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WarpIV Electric Bass/Kontakt/Instruments/ElectricBass.nki WarpIV Electric Guitar/Kontakt/Instruments/ElectricGuitar.nki The library is then ready to be used. Loading Instruments The WarpIV Electric Bass and Guitar directories created from zip files contain the following subdirectories: Ø
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Demos Documentation Kontakt Samples The Demos directory provides various mp3 demos. The Documentation directory contains this users guide and other documents such as the license agreement. Make sure you understand and agree to the basic terms of the license agreement before using the library. The Kontakt directory contains the Instrument and Resource directories that provide the files used by the Kontakt player. Finally, the Samples directory contains all of the actual wav file samples. There are two ways to load an instrument into Kontakt. The first way is to navigate using the Browser in Kontakt to select the instrument (see Figure 2). The second way is to 3 WarpIV Music Production WarpIV Electric Bass and Guitar Users Guide www.warpivmusic.com drag and drop the instrument into Kontakt directly from a window on your desktop. If Kontakt cannot find samples when loading an instrument or patch, simply direct it to the Samples directory. Resaving the instrument will prevent this from happening again. Figure 2: Loading an instrument (ElectricBass) into Kontakt from the Browser panel. Notice that the Browser is activated in Kontakt by clicking on the Browse icon (upper left) in Kontakt. Select the Files tab and then navigate to view directory structures and various files that are stored on your machine. Controls The graphical electric bass and guitar Instrument interface is very easy to use. Most of the time, you will just use the default settings. However, each control is very easy to set. Two interface tabs are provided at the bottom left corner of the instrument interface: (1) Instrument and (2) Help. The Instrument tab (shown in Figure 2) provides the primary interface to the instrument. Clicking the Help tab (shown in Figure 3) provides help on all of the primary features of the library. Various topics (KeySwitch, Release Trigger, Legato, 4 WarpIV Music Production WarpIV Electric Bass and Guitar Users Guide www.warpivmusic.com Voice Shifting, Pickup Position, Mod/Bend Control, and General Info) are selected from the combo box above the WarpIV logo for assistance. Figure 3: Accessing help. The first Instrument control is the KeySwitch combo box. Clicking this box shows all of the primary key switched articulation groups that are provided by the library. A variety of articulations within each group can be selected from the Bank combo box that is right below it (see Figure 4). The set of bank articulations changes when you choose a different key switch. To maximize performance, the KeySwitch and Bank combo boxes do not reflect key switches that are set during live performances or playback. For auditioning the sound of a particular articulation, you can select the primary articulation group from the KeySwitch list and then select the actual articulation within its Bank using the combo box that is right below it. This articulation selection is temporary because when you actually play key switches in your musical composition, they override graphical interface settings. Banks are always represented as a second note in half step increments above the primary key switch. So, for example the Sustain articulation group 5 WarpIV Music Production WarpIV Electric Bass and Guitar Users Guide www.warpivmusic.com has five articulations in its bank. Pressing the C-­‐2 key (lowest note on a full 88-­‐note keyboards) enables the standard Finger articulation for the bass. Simultaneously pressing C-­‐2 and C#-­‐2 enables the Vib articulation. In the same manner, simultaneously pressing C-­‐2 and D-­‐2 enables WideVib, C-­‐2 and D#-­‐2 enables Pick, and C-­‐2 and E-­‐2 enables Slap. Note that the electric guitar library reverses the Finger and Pick bank selection articulations because guitar is normally picked while bass is normally fingered. Figure 4: KeySwitch (left) and Bank (right) combo boxes can be used to manually select articulations from the interface or as a reference that is used to look up articulation key switch and bank settings. As you can see, there are so many articulations in the WarpIV Electric Bass and Guitar libraries that without having an articulation group and bank mechanism, you would quickly run out of key switches on the keyboard. With this two-­‐key articulation-­‐group/bank selection system, anything can be selected within about an octave and a half. Notice that the red keys on the Kontakt keyboard indicate the primary articulation groups, while the green keys indicate the extended key switch range to include banks. Because some keyboards do not cover the full 88-­‐key range, the WarpIV Electric Guitar library (not the bass) allows you to move the key switches up an octave using the KeySwitch Range combo box. If you do this, you will notice that the red and green keys move up an octave, just barely below the first playable note in the library. The Default Release control allows you to select how sustained notes automatically end when no other notes immediately follow. Options are: none, normal, slide down, smooth slide down, slide up, slide up down, slide up down heavy, fret noise, pick slide, and thump. To avoid producing doubly released endings, automatic releases do not apply to short 6 WarpIV Music Production WarpIV Electric Bass and Guitar Users Guide www.warpivmusic.com notes, mutes, slide endings, and manually selected releases. You will probably want to select either none or normal releases most of the time. The Voice Shifting control combines pitch shifting with note corrections in half step increments. So for example, voice shifting a half step up modifies the pitch of all samples to shift a half step higher, while the actual wav sample is chosen a half step lower to compensate. This allows you to play different samples when overlapping multiple electric guitars. This technique allows you to achieve a very convincing stereo bass or guitar effect from two standard instruments. Five voice shifting options are available ranging from a whole step below to a whole step above. The Pickup Position control applies different EQ settings to mimic Bridge (brighter tone) or Neck (darker tone) pickup positions. The default setting is the Middle pickup position, which does not apply EQ during playback. The middle position provides a very clean, vibrant, and universal tone that fits most electric bass and guitar musical styles. The Legato dial specifies the maximum time gap in microseconds between successive notes required for automatically triggering legato (a) hammer-­‐on/pull-­‐off, (b) slides, or (c) slide-­‐pick articulations when selected by their key switches. If a time gap longer than the specified amount occurs between successive notes, a normal sustain articulation is used. Unlike some libraries, there is no need to overlap notes when triggering legato. This makes the WarpIV Electric Bass and Guitar libraries much easier to use, especially when playing live. The minimum time gap is 5,000 microseconds, which translates to 0.005 seconds. The Release dial allows you to specify the relative velocity of default or triggered releases. Note that a value of 100% means that the release sample is played at the same velocity as the currently played note. Values less than 100% provide a more subtle and smoother sounding release. The Release dial does not affect manually selected release velocities (for the Bass, this is KeySwitch F-­‐1) where you will want more control over how the release is played. Pitch Bend and Mod Wheel The pitch bend controller can be used to bend pitches up or down by as much as a whole tone. The mod wheel enables a slightly delayed vibrato that has been configured to combine a slight tremolo (loudness) with pitch bending at a realistic rate to produce a convincing sound. If necessary, pitch bend and mod wheel parameters can be directly changed in the Kontakt player. To keep things simple, the mod wheel only controls the amount of vibrato used. Constructing Stereo Instruments As shown in Figure 5, stereo bass and guitar instruments are easily constructed by (a) loading two identical instruments and then (b) applying the following settings. 7 WarpIV Music Production WarpIV Electric Bass and Guitar Users Guide www.warpivmusic.com Figure 5: Creating a stereo instrument. 1. Pan the top instrument hard left and then pan the bottom instrument hard right. The pan control is located right under the Tune knob in the instrument. 2. Modify the bottom instrument Voice Shifting to anything other than Natural. Probably the best choices are either Half Step Up or Half Step Down. 3. Make sure that the second instrument Midi Ch: setting is the same as the first instrument (i.e., set it to [A] 1) so that both instruments use the same MIDI input channel. You should now hear two different guitar samples activated for every note played, creating a stereo guitar effect. 8 WarpIV Music Production WarpIV Electric Bass and Guitar Users Guide www.warpivmusic.com Example of a Track Figure 6 illustrates how the electric bass and guitar libraries are typically used in musical compositions. The important thing to notice is the key switch and bank settings (i.e., when two non-­‐musical notes on the lower part of the keyboard are played simultaneously), which are used to specify the articulation for the musical notes played in the upper part of the keyboard. The velocities are shown in the lower controller lane. Figure 6: An example of an electric bass guitar track in Cubase. Articulations The extensive list of articulations provided by the WarpIV Electric Bass and Guitar libraries are summarized in Table 2. Remember, the articulations are selected by simultaneously playing the articulation group and bank key switches together. The first articulation in a group (i.e., bank 0) requires only playing the articulation group key switch. Table 2: Articulation List. F#-­‐1 Auto Release F-­‐1 Manual Release Bank 8 (D0) – thump Bank 7 (C#0) – pick slide Bank 6 (C0) – fret noise Bank 5 (B-­‐1) – slide up down heavy Bank 4 (A#-­‐1) – slide up down Bank 3 (A-­‐1) – slide up Bank 2 (G#-­‐1) – slide down smooth Bank 1 (G-­‐1) – slide down Bank 0 (N/A) – normal Bank 8 (C#0) – thump Bank 7 (C0) – pick slide Bank 6 (B-­‐1) – fret noise 9 WarpIV Music Production E-­‐1 Harmonics D#-­‐1 Trills D-­‐1 Slide Endings C#-­‐1 Slide Mordents C-­‐1 Diads B-­‐2 Unison Bends A#-­‐2 Bends A-­‐2 Mordents WarpIV Electric Bass and Guitar Users Guide www.warpivmusic.com Bank 5 (A#-­‐1) – slide up down heavy Bank 4 (A-­‐1) – slide up down Bank 3 (G#-­‐1) – slide up Bank 2 (G-­‐1) – slide down smooth Bank 1 (F#-­‐1) – slide down Bank 0 (N/A) – normal Bank 5 (A-­‐1) – tap (guitar), tap8 (bass) Bank 4 (G#-­‐1) – pinch vibrato C (guitar), tap5 (bass) Bank 3 (G-­‐1) – pinch vibrato B (guitar), tap4 (bass) Bank 2 (F#-­‐1) – pinch vibrato A (guitar), pinch (bass) Bank 1 (F-­‐1) – pinch Bank 0 (N/A) – natural (guitar), natural 12-­‐way round robin (bass) Bank 2 (G#-­‐1) – fast tremolo Bank 1 (G-­‐1) – fast half Bank 0 (F#-­‐1) – fast whole Bank 2 (F-­‐1) – tremolo Bank 1 (E-­‐1) – half Bank 0 (N/A) – whole Bank 5 (G-­‐1) – up down heavy Bank 4 (F#-­‐1) – up down Bank 3 (F-­‐1) – up Bank 2 (E-­‐1) – down vibrato Bank 1 (D#-­‐1) – down smooth Bank 0 (N/A) – down Bank 3 (G#-­‐1) – fast down/up whole slide Bank 2 (G-­‐1) – fast down/up half slide Bank 1 (F#-­‐1) – fast up/down half slide Bank 0 (F-­‐1) – fast up/down whole slide Bank 3 (E-­‐1) – down/up whole slide Bank 2 (D#-­‐1) – down/up half slide Bank 1 (D-­‐1) – up/down half slide Bank 0 (N/A) – up/down whole slide Bank 9 (A-­‐1) – sixth Bank 8 (G#-­‐1) – augmented Bank 7 (G-­‐1) – fifth Bank 6 (F#-­‐1) – diminished Bank 5 (F-­‐1) – fourth Bank 4 (E-­‐1) – third Bank 3 (D#-­‐1) – minor third Bank 2 (D-­‐1) – fifth Bank 1 (C#-­‐1) – fourth Bank 0 (N/A) – octave Bank 1 (C-­‐1) – fast up half vibrato (guitar), fast up half (bass) Bank 0 (N/A) – fast up half Bank 1 (C-­‐1) – up half vibrato (guitar), up half (bass) Bank 0 (N/A) – up half Bank 5 (A-­‐1) – fast up /down vibrato (guitar), fast up / down (bass) Bank 4 (G#-­‐1) – fast up whole vibrato (guitar), fast up half (bass) Bank 3 (G-­‐1) – fast up half vibrato (guitar), fast up half (bass) Bank 2 (F#-­‐1) – fast up /down Bank 1 (F-­‐1) – fast up whole (guitar), fast up half (bass) Bank 0 (E-­‐1) – fast up half Bank 5 (D#-­‐1) – up /down vibrato (guitar), up / down (bass) Bank 4 (D-­‐1) – up whole vibrato (guitar), up half (bass) Bank 3 (C#-­‐1) – up half vibrato (guitar), up half (bass) Bank 2 (C-­‐1) – up /down Bank 1 (B-­‐2) – up whole (guitar), up half (bass) Bank 0 (N/A) – up half Bank 4 (F#-­‐1) – fast up/down chromatic hammer on, pull off Bank 3 (F-­‐1) – fast down/up whole pull off, hammer on 10 WarpIV Music Production G#-­‐2 Slide Attacks G-­‐2 Slap Grace F#-­‐2 Grace F-­‐2 Mute E-­‐2 Short D#-­‐2 Legato Slide Pick D-­‐2 Legato Slide C#-­‐2 Legato Hammer Pull C-­‐2 Sustains WarpIV Electric Bass and Guitar Users Guide www.warpivmusic.com Bank 2 (E-­‐1) – fast down/up half pull off, hammer on Bank 1 (D#-­‐1) – fast up/down half hammer on, pull off Bank 0 (D-­‐1) – fast up/down whole hammer on, pull off Bank 4 (C#-­‐1) – up/down chromatic hammer on, pull off Bank 3 (C-­‐1) – down/up whole pull off, hammer on Bank 2 (B-­‐2) – down/up half pull off, hammer on Bank 1 (A#-­‐2) – up/down half hammer on, pull off Bank 0 (N/A) – up/down whole hammer on, pull off Bank 7 (D#-­‐1) – fast down whole slide Bank 6 (D-­‐1) – fast down half slide Bank 5 (C#-­‐1) – fast up half slide Bank 4 (C-­‐1) – fast up whole slide Bank 3 (B-­‐2) – down whole slide Bank 2 (A#-­‐2) – down half slide Bank 1 (A-­‐2) – up half slide Bank 0 (N/A) – up whole slide Bank 7 (D-­‐1) – fast down whole slide Bank 6 (C#-­‐1) – fast down half slide Bank 5 (C-­‐1) – fast up half slide Bank 4 (B-­‐2) – fast up whole slide Bank 3 (A#-­‐2) – down whole slide Bank 2 (A-­‐2) – down half slide Bank 1 (G#-­‐2) – up half slide Bank 0 (N/A) – up whole slide Bank 7 (C#-­‐1) – fast down whole pull off Bank 6 (C-­‐1) – fast down half pull off Bank 5 (B-­‐2) – fast up half hammer on Bank 4 (A#-­‐2) – fast up whole hammer on Bank 3 (A-­‐2) – down whole pull off Bank 2 (G#-­‐2) – down half pull off Bank 1 (G-­‐2) – up half hammer on Bank 0 (N/A) – up whole hammer on Bank 1 (F#-­‐2) -­‐ 4-­‐way round robin at two dynamics (picked guitar, fingered for bass) Bank 0 (N/A) – 4-­‐way round robin at two dynamics (picked for both guitar and bass) Bank 4 (G#-­‐2) – chug up 4-­‐way round robin Bank 3 (G-­‐2) – chug down 4-­‐way round robin Bank 2 (F#-­‐2) – alternating chug up/down 4-­‐way round robin Bank 1 (F-­‐2) – vibrato Bank 0 (N/A) – 4-­‐way round robin at three dynamics Bank 1 (E-­‐2) – fast Bank 0 (N/A) – normal Bank 1 (D#-­‐2) – fast Bank 0 (N/A) – normal Bank 0 (N/A) – auto, hammer on going up, pull off going down Bank 3 (E-­‐2) – slapped Bank 3 (D#-­‐2) – finger (guitar) or picked (bass) Bank 2 (D-­‐2) – wide vibrato Bank 1 (C#-­‐2) – vibrato with two dynamic levels Bank 0 (N/A) – picked (guitar) or fingered (bass) with four dynamic levels The three legato articulations work properly for solo note patterns only and not chords (where multiple notes are played simultaneously) because those modes determine what sample to play based on actual note transitions. Remember, there is no need to overlap notes to enable the automatic legato transitions as long as the gap between successive notes is shorter than what is selected on the Legato dial. You can always play chords whenever using a non-­‐legato articulation. 11 WarpIV Music Production WarpIV Electric Bass and Guitar Users Guide www.warpivmusic.com The auto release articulation group automatically plays the selected note release type when the current note ends. This allows you to add a variety of release types to any articulation being played. If you want further control, you can actually select the manual release articulation group to play the release at the end of a note. That allows you to make fine edits to releases such as its note value, velocity, and duration. The pick slide release articulation provides a good example where you probably want to use the manual mode to select the best effect, control its velocity, and establish its duration. Diads (two-­‐note chords) provide a more realistic sound than simply playing two sustains simultaneously. The most common diads are fourths, fifths, and octaves, which are also called power chords. Diad key switches are easy to remember because the articulation group is C-­‐1 and then the bank selection is just the second note of a C chord. So, a fourth power chord would be selected by playing the C-­‐1 and an F-­‐1. For convenience, the first three banks (default, C#-­‐1, and D-­‐1) play octave, fourth, and fifth power chords, which are commonly used. WarpIV Contact Information Please feel free to contact Jeff Steinman at WarpIV Music Production if you have any questions or issues working with the WarpIV Electric Bass and/or Guitar libraries. We will do our best to provide personal, prompt, and helpful service. v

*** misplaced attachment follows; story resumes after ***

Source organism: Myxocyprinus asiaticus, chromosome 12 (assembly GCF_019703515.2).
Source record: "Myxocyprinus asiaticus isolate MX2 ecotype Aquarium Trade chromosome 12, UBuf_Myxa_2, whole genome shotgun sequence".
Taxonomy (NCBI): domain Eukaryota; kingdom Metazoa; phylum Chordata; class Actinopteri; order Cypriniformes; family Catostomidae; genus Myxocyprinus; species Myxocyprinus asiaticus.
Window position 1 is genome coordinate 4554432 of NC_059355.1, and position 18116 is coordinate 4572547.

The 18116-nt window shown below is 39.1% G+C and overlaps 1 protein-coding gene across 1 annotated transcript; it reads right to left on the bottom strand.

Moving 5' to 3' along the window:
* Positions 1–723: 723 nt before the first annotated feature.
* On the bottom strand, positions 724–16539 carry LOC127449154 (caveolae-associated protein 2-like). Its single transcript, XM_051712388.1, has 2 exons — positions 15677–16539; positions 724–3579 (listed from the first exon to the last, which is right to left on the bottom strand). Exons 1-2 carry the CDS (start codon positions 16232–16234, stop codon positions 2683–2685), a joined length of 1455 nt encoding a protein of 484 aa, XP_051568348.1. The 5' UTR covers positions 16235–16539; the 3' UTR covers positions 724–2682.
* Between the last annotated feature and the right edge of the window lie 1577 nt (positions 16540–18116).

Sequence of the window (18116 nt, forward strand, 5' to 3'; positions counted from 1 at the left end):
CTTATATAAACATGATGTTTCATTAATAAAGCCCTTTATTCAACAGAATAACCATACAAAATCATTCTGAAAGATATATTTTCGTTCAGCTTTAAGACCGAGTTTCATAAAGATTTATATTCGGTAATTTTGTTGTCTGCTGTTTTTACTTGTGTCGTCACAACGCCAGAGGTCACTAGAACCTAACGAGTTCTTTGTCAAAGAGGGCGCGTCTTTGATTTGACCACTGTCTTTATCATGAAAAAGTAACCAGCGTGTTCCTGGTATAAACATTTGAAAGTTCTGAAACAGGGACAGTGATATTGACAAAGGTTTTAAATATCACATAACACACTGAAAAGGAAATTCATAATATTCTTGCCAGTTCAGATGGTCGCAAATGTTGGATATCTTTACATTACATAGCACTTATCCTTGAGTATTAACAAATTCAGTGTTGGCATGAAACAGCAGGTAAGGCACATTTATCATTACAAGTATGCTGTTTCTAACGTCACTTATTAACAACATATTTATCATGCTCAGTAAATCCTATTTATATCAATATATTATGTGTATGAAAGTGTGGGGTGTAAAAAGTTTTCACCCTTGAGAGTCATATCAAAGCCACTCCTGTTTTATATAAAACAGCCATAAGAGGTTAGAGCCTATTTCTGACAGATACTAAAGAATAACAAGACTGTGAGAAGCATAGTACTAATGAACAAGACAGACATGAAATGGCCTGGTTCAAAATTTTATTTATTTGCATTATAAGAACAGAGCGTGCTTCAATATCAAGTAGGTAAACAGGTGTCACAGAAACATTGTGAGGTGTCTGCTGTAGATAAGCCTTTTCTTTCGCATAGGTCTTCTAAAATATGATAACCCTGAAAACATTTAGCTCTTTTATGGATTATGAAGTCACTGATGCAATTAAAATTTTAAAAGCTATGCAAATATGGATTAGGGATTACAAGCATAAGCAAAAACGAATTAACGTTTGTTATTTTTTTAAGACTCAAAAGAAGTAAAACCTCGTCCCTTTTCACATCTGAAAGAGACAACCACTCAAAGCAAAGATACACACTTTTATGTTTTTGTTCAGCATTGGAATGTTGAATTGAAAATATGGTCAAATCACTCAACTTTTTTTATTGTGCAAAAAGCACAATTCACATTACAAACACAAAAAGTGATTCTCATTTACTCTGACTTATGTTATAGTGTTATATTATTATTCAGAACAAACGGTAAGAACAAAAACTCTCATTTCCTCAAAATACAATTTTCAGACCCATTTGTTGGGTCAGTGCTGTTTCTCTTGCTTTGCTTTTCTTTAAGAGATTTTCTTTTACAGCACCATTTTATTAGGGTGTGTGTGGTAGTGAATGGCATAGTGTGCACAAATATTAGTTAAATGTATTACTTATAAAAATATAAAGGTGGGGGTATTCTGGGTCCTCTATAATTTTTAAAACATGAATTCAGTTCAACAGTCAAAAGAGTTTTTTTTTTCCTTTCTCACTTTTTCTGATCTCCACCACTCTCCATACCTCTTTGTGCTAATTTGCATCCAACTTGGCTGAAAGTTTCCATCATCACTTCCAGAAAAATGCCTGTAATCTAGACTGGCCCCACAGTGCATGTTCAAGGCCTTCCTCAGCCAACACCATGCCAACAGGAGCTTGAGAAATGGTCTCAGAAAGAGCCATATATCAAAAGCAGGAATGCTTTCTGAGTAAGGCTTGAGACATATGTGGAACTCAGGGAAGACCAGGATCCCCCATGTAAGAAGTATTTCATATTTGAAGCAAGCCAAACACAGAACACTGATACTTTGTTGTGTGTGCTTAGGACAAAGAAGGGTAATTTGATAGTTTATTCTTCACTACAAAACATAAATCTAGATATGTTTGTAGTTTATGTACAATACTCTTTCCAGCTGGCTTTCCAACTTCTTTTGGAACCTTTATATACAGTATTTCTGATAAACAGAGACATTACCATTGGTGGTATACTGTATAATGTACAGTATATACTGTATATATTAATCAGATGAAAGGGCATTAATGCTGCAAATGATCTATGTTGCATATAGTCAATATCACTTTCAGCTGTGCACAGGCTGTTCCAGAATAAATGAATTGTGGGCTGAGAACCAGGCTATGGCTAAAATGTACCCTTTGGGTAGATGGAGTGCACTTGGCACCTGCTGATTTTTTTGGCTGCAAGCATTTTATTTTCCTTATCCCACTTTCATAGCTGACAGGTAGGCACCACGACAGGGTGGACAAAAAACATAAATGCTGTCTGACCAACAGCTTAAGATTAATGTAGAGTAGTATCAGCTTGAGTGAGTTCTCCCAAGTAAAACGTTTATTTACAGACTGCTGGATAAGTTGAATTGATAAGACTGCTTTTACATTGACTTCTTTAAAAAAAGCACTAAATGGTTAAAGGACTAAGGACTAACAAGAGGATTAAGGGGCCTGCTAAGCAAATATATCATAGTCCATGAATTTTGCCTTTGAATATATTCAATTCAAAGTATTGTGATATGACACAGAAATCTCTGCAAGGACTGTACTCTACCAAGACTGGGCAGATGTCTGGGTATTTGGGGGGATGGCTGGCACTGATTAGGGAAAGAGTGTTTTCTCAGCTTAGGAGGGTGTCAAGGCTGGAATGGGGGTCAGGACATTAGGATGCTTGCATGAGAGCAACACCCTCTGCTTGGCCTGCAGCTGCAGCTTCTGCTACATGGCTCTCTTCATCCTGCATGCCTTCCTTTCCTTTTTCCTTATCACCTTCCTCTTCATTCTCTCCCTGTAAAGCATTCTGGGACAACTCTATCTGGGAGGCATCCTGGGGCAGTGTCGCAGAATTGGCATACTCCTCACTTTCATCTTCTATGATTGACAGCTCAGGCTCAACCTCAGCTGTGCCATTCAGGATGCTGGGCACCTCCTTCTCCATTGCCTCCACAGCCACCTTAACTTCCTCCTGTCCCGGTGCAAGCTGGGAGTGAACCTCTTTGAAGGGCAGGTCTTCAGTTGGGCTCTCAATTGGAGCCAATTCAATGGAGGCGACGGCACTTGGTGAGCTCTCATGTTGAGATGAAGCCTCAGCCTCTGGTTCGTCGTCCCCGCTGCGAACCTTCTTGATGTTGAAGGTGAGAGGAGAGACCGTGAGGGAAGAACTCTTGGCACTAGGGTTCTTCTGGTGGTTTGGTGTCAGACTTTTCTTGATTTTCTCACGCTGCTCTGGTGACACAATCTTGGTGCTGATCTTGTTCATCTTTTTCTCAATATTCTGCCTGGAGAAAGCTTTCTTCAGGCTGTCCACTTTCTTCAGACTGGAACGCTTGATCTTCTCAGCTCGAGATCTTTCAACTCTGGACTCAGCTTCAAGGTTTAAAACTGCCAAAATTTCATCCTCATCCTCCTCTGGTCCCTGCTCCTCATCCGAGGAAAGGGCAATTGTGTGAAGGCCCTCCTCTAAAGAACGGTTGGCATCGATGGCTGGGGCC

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Jeffrey S. Steinman, Ph.D. President & CEO WarpIV Music Production 5230 Carroll Canyon Road, Suite 306 San Diego, CA 92121 jeffrey.steinman@warpiv.com www.warpivmusic.com (858) 605-­‐1646 12